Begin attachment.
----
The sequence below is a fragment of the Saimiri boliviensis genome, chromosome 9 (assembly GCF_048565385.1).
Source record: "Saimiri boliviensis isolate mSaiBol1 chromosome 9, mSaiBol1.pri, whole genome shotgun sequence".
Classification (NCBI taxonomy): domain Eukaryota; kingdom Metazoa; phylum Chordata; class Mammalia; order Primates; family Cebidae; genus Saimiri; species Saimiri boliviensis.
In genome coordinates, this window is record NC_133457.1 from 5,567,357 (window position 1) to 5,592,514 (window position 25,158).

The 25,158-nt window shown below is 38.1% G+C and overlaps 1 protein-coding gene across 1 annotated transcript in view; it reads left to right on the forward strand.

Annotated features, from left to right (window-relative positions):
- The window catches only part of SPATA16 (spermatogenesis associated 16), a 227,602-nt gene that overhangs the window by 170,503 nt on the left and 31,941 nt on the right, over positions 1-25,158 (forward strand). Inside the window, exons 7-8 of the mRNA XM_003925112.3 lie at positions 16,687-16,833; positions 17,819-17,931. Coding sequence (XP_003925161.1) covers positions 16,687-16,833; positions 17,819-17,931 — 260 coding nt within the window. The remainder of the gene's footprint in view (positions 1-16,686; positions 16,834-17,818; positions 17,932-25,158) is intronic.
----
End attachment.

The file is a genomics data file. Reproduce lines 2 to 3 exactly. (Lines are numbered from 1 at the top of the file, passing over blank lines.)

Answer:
Source record: "Saimiri boliviensis isolate mSaiBol1 chromosome 9, mSaiBol1.pri, whole genome shotgun sequence".
Classification (NCBI taxonomy): domain Eukaryota; kingdom Metazoa; phylum Chordata; class Mammalia; order Primates; family Cebidae; genus Saimiri; species Saimiri boliviensis.